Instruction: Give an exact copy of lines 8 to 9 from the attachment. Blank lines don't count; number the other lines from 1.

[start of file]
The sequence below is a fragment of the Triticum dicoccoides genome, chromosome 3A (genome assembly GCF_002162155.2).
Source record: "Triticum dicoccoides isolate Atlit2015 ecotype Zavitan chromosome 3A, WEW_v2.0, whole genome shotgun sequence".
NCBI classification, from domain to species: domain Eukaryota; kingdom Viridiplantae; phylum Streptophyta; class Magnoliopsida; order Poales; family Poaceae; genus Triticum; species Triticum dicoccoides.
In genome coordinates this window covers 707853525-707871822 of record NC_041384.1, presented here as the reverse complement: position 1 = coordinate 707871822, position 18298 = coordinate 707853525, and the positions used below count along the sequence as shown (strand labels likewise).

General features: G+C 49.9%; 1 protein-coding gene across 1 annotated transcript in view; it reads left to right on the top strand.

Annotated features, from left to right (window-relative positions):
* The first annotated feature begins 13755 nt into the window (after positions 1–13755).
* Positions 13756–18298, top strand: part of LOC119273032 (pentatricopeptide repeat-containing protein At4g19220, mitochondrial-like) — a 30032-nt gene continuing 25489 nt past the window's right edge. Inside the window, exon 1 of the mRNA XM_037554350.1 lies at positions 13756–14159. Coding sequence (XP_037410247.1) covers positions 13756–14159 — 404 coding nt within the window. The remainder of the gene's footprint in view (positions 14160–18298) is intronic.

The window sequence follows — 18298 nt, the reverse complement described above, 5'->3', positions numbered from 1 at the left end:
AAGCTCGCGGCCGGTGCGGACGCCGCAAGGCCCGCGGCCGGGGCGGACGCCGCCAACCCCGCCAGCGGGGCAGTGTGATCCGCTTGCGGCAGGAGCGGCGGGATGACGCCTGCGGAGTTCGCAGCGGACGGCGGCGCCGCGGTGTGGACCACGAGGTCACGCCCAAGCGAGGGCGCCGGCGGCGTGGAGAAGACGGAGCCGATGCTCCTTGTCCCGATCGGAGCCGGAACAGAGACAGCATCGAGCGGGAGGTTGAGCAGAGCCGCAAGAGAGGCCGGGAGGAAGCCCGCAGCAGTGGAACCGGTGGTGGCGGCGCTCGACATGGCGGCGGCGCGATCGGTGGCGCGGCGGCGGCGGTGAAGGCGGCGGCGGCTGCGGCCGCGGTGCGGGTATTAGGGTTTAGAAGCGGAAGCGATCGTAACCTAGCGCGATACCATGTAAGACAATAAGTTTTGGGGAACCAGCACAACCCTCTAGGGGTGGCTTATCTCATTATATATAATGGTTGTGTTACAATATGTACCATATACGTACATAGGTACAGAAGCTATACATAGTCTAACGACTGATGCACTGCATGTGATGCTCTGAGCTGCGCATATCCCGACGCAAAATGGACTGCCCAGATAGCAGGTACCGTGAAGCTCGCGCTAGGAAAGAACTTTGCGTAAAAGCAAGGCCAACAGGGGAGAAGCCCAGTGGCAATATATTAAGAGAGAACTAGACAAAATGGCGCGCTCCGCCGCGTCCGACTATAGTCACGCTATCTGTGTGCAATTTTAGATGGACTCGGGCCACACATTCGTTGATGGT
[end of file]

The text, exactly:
* Positions 13756–18298, top strand: part of LOC119273032 (pentatricopeptide repeat-containing protein At4g19220, mitochondrial-like) — a 30032-nt gene continuing 25489 nt past the window's right edge. Inside the window, exon 1 of the mRNA XM_037554350.1 lies at positions 13756–14159. Coding sequence (XP_037410247.1) covers positions 13756–14159 — 404 coding nt within the window. The remainder of the gene's footprint in view (positions 14160–18298) is intronic.

The window sequence follows — 18298 nt, the reverse complement described above, 5'->3', positions numbered from 1 at the left end: